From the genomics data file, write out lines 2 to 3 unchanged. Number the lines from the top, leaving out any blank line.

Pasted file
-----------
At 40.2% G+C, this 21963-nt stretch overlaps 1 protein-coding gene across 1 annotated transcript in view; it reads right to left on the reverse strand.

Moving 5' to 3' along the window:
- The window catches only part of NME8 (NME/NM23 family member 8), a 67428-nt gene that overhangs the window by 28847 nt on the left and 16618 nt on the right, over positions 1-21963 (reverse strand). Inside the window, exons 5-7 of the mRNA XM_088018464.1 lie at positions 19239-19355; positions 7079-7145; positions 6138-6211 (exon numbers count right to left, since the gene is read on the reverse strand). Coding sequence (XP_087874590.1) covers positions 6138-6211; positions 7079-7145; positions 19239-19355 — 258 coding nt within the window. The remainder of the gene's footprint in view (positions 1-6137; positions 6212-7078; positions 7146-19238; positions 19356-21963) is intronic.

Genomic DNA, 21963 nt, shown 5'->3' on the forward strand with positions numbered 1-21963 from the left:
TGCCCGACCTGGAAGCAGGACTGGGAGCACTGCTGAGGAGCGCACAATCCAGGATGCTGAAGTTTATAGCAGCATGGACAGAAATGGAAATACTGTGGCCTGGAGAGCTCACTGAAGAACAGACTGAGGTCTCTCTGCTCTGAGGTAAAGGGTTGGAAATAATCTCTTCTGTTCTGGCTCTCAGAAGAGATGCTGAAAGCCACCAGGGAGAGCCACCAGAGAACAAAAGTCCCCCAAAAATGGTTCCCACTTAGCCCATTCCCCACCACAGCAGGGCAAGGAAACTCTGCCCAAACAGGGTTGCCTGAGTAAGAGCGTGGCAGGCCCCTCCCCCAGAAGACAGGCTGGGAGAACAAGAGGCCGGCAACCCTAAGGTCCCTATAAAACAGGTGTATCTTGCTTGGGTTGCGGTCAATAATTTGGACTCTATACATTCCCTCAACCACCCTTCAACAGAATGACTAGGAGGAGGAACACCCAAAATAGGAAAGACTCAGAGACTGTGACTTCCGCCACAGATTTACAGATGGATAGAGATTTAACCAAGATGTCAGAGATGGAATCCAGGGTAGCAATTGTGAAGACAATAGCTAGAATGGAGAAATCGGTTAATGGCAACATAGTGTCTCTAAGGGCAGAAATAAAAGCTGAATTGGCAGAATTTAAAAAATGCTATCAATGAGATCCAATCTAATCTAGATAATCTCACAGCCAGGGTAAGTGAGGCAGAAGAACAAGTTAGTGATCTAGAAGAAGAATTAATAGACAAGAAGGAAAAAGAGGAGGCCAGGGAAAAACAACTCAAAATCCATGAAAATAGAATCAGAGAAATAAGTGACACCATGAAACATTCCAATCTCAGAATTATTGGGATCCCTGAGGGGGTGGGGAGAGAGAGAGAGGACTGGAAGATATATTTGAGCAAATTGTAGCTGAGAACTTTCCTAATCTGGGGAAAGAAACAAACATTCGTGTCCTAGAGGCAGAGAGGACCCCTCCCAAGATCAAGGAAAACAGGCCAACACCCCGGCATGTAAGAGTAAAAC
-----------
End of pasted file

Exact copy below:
Moving 5' to 3' along the window:
- The window catches only part of NME8 (NME/NM23 family member 8), a 67428-nt gene that overhangs the window by 28847 nt on the left and 16618 nt on the right, over positions 1-21963 (reverse strand). Inside the window, exons 5-7 of the mRNA XM_088018464.1 lie at positions 19239-19355; positions 7079-7145; positions 6138-6211 (exon numbers count right to left, since the gene is read on the reverse strand). Coding sequence (XP_087874590.1) covers positions 6138-6211; positions 7079-7145; positions 19239-19355 — 258 coding nt within the window. The remainder of the gene's footprint in view (positions 1-6137; positions 6212-7078; positions 7146-19238; positions 19356-21963) is intronic.